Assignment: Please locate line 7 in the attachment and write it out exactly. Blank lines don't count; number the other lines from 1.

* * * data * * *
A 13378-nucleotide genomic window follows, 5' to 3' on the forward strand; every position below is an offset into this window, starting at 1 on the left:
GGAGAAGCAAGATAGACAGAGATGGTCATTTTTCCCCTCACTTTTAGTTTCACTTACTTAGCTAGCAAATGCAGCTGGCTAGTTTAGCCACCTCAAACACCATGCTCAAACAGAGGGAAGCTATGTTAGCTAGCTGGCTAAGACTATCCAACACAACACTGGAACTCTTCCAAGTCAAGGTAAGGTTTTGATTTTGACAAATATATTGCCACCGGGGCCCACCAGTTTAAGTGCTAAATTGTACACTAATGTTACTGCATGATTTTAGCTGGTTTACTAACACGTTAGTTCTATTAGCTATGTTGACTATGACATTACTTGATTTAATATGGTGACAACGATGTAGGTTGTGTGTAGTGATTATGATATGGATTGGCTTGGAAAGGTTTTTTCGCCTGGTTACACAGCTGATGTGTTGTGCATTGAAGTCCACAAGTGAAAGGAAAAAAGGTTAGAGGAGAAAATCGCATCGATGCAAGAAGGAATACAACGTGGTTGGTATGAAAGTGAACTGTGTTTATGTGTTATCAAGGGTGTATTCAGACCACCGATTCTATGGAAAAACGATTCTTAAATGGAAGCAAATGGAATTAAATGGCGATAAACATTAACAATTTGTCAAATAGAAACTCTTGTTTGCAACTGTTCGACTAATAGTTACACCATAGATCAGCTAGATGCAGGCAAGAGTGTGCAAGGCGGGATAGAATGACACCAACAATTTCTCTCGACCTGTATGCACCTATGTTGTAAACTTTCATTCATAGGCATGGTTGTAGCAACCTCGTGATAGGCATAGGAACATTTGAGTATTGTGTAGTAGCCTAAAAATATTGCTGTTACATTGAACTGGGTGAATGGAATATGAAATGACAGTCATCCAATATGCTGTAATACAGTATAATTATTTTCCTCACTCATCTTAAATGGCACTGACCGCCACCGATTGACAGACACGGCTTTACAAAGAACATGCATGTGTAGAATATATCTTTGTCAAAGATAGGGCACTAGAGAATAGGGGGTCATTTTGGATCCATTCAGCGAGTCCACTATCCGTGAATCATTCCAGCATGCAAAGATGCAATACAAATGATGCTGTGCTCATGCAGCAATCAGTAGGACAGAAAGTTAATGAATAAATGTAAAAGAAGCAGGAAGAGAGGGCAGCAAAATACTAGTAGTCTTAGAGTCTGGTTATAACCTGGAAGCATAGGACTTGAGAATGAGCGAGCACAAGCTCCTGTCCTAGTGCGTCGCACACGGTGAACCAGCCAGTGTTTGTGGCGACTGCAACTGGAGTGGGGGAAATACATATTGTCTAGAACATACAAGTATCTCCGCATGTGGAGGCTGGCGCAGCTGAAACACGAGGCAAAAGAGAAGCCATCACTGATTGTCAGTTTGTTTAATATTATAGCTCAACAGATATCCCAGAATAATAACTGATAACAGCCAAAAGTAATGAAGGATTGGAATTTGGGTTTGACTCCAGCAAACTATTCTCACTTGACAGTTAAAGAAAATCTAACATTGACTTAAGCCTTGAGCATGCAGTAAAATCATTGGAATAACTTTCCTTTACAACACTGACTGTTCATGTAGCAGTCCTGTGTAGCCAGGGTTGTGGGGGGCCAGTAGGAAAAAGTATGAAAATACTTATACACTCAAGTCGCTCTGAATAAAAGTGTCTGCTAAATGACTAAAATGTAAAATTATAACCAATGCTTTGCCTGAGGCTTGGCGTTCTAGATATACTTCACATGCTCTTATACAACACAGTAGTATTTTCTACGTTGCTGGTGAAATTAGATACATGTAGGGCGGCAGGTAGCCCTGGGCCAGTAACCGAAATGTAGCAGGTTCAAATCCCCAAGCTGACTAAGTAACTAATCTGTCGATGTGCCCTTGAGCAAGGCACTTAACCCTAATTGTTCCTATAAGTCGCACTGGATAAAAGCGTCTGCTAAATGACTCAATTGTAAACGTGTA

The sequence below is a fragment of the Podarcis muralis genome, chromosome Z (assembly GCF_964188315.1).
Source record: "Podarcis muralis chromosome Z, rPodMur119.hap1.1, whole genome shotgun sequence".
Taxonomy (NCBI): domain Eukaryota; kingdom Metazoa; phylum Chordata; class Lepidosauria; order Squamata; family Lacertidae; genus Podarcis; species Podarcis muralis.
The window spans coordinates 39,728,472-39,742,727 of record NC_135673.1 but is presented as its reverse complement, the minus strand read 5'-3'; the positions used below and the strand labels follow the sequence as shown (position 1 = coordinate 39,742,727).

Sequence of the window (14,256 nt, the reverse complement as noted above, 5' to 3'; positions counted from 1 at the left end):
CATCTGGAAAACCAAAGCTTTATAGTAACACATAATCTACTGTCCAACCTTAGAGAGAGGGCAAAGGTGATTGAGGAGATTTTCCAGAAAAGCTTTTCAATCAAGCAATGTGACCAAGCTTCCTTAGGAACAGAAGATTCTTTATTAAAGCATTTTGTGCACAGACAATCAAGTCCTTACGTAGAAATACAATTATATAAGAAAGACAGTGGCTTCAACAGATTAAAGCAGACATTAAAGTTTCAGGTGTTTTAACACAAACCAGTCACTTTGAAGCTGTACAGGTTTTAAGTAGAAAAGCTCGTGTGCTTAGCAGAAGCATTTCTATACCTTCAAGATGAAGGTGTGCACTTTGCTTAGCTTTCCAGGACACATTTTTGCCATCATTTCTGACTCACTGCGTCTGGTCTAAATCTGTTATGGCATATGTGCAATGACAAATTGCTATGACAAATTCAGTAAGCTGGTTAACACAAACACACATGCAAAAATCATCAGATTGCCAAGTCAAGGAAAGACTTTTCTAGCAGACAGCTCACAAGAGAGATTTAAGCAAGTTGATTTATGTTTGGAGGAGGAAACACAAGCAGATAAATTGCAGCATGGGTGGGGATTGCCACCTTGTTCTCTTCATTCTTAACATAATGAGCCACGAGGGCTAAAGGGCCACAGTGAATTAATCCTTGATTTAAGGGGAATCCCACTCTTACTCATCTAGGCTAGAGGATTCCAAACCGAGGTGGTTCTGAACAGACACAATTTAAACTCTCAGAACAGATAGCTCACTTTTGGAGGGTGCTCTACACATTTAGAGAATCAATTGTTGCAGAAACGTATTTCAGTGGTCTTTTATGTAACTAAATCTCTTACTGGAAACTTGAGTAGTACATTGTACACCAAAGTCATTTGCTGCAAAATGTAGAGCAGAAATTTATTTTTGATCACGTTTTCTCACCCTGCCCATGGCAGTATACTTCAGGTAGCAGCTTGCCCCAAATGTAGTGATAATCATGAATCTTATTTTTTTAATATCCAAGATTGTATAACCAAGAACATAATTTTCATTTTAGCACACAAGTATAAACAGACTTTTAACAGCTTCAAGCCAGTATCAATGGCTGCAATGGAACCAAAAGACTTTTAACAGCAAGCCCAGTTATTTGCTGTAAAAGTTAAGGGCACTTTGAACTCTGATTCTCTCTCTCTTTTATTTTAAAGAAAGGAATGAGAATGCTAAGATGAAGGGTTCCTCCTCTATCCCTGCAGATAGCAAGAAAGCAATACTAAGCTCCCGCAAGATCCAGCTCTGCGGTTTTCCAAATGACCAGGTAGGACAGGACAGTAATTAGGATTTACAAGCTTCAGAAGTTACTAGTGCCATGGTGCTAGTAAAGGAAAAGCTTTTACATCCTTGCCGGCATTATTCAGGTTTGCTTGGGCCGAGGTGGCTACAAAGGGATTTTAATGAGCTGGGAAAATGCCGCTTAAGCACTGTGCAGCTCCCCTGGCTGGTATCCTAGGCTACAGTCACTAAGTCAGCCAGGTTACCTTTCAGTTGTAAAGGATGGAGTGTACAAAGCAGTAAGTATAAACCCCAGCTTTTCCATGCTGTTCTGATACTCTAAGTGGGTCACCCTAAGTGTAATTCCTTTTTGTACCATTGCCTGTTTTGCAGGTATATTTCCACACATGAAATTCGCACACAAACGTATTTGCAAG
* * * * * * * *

Sequence of the window (14,256 nt, the reverse complement as noted above, 5' to 3'; positions counted from 1 at the left end):